On May 21, Palestinians and Israeli police clashed at the Al Aqsa Mosque compound, where many Palestinians were celebrating what they saw as Hamas’s victory over Israel in the latest escalation.
The compound where the mosque is located—known as the Noble Sanctuary to Muslims and the Temple Mount to Jews—has become a focal point of Palestinian anger over what they see as years of efforts to push them out of Jerusalem and limit their access to land they claim, as well as infringing on their basic rights.
Right-wing Israeli efforts to assert control in East Jerusalem, which Israel claims as part of its undivided capital, have inflamed the situation. On May 10, tensions were especially high as young right-wing Israelis participated in marches associated with Jerusalem Day, meant to commemorate Israel’s capture of East Jerusalem in 1967.
Reporting on the events occurring by CNN’s Amir Tal cites that, “tensions in Jerusalem are also still high over a looming Israeli Supreme Court decision on whether to uphold the eviction of Palestinian families from their homes in the strategically situated Sheikh Jarrah neighborhood.”
Protests in Jerusalem have increased in hostility in recent weeks and have led to numerous clashes with Israeli police.
Where is Gaza?
Gaza, also called the Gaza Strip, is a 25-mile-long strip of land between Israel and Egypt along the eastern coast of the Mediterranean. Both Gaza and the West Bank, a separate block of land between Jordan and Israel’s internationally recognized borders, are under the jurisdiction of the Palestinian Authority. However, since 2007, Gaza has effectively been governed by Hamas, an Islamist organization. The territory is densely populated, home to around two million people.
sraeli forces left Gaza in 2005, though they continue to control the airspace and territorial waters. Israel and Hamas have fought three wars since the militant group seized control. Several escalations since the spring of 2018 have almost developed into full-blown conflicts.
What is the broader history of the Israeli-Palestinian conflict?
Based on recounts of Israeli-Palestinian history in an article by USA Today, the first major conflict between Israel and the Palestinians came in 1948, when “the neighboring Arab countries initiated a war with Israel immediately after it declared independence.”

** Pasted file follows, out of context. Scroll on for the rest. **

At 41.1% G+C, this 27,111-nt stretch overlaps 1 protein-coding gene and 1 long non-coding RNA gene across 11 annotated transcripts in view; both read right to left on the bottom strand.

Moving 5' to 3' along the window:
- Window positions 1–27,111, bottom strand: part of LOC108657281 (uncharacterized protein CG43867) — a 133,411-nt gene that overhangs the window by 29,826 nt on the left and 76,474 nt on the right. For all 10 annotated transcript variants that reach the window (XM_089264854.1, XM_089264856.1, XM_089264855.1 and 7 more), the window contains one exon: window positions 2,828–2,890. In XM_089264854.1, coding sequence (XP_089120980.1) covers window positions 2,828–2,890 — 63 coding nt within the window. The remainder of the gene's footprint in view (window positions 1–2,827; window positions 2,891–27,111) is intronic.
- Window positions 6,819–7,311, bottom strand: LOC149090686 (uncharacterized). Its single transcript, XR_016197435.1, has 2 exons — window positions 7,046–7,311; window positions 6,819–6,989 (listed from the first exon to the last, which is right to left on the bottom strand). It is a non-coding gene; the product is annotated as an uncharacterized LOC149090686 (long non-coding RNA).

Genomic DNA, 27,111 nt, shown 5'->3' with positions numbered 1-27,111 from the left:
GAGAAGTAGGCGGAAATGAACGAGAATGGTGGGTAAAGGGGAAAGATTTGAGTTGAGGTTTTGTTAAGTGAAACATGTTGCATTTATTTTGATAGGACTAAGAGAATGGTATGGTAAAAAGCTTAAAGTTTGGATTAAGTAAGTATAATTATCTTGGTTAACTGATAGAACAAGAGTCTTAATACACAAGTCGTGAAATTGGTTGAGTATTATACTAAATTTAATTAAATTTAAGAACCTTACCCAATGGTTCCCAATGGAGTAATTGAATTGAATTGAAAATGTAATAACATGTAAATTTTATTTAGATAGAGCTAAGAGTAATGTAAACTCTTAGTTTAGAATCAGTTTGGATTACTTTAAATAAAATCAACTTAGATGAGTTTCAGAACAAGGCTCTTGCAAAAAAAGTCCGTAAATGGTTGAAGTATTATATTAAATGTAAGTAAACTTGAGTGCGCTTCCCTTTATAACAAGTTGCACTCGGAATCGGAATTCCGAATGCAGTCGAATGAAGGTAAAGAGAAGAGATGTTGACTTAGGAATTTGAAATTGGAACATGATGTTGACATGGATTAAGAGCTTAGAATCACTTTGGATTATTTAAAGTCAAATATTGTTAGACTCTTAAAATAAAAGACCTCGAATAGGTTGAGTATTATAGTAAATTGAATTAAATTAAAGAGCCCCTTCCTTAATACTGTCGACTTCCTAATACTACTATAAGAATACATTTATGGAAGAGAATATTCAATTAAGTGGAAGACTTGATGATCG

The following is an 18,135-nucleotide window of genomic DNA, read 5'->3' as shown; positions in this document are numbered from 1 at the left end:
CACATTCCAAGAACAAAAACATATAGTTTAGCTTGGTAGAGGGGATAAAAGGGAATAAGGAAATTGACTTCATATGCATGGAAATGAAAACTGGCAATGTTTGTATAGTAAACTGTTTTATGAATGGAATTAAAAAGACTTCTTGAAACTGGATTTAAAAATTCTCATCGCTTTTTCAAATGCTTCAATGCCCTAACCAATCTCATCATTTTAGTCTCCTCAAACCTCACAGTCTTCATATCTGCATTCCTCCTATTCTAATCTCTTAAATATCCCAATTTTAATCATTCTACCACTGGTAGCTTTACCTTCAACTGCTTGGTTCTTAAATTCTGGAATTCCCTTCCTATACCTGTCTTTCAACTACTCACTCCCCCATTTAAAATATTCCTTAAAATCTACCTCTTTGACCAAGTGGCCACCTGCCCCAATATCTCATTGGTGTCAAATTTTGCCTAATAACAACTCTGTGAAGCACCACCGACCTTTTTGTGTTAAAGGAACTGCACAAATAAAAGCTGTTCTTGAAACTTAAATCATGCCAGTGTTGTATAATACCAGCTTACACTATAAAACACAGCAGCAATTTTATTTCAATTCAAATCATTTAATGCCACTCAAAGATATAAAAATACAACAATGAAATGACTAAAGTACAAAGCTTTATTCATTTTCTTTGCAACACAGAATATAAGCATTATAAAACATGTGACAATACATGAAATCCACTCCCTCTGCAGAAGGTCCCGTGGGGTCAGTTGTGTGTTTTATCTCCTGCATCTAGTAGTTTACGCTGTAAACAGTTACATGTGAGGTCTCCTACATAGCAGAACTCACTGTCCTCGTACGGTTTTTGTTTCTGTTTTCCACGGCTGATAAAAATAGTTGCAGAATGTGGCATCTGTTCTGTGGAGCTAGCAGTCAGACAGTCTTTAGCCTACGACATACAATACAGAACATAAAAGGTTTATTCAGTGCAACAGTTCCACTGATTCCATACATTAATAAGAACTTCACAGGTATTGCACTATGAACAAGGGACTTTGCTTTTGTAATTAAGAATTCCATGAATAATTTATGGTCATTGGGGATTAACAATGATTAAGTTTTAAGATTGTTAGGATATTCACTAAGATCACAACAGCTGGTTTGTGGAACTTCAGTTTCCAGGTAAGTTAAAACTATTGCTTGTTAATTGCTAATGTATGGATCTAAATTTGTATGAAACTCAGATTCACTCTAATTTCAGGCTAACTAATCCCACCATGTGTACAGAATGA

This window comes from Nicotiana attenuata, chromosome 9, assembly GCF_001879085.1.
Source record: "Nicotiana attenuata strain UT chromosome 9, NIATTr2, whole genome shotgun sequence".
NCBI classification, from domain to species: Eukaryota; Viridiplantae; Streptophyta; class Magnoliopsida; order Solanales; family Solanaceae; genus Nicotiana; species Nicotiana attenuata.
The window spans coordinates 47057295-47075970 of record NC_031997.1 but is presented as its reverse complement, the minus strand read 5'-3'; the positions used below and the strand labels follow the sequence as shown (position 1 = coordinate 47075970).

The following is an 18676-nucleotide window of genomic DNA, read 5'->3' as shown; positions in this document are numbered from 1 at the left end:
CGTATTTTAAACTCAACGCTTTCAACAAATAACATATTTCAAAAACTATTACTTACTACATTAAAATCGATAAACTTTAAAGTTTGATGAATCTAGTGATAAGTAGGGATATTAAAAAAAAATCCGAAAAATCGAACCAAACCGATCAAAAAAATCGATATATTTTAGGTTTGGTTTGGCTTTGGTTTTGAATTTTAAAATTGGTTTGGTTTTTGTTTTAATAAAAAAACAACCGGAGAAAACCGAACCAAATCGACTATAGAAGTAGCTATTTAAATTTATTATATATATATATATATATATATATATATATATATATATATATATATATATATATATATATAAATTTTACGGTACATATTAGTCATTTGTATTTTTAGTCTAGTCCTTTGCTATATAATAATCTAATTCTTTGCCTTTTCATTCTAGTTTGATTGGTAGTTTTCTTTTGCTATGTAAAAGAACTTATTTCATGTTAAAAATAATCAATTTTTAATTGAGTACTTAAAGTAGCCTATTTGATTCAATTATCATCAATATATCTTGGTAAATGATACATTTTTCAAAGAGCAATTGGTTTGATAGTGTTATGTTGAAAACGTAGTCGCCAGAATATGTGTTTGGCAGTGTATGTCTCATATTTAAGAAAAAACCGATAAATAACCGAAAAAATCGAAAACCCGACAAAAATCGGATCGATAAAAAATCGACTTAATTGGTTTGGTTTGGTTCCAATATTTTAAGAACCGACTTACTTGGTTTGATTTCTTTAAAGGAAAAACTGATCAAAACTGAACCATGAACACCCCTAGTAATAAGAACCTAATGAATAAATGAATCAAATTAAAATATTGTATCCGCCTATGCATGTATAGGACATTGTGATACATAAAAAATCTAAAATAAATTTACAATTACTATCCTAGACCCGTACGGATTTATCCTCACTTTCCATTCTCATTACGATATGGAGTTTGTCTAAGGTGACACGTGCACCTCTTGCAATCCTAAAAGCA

Hundreds of thousands of Palestinians became refugees as a result of the war and their descendants now number in the millions, many of whom still live in refugee camps.
Israel and the neighboring Arab states went to war again in June 1967. Israel won the war in six days, and part of the land it conquered included large populations of Palestinians living in the Gaza Strip, the West Bank and East Jerusalem.
“Between the late 1980s and early 1990s and again from mid-2000 to 2005, Israelis and Palestinians clashed in what are called the first and second intifadas,” according to the same article.
In the middle of these violent periods, Israeli and Palestinian leadership embarked on a peace process known as the Oslo Accords. These agreements still form the basis of relations between the two sides, but the overall goal of reaching a two-state solution, with a Palestinian state formed alongside Israel, has proved elusive.
What does this mean for the Middle East?
The tensions surrounding Jerusalem and the wider conflagration with Gaza will test Israel’s relations with a group of Arab nations, including the United Arab Emirates, Bahrain and Morocco, as well as neighboring nations, Egypt and Jordan. Jerusalem and the status of the Palestinians are emotional issues for the Muslim world.
Statements made by several leaders of countries, such as the U.A.E., Saudi Arabia, Bahrain, have condemned Israel’s actions in Jerusalem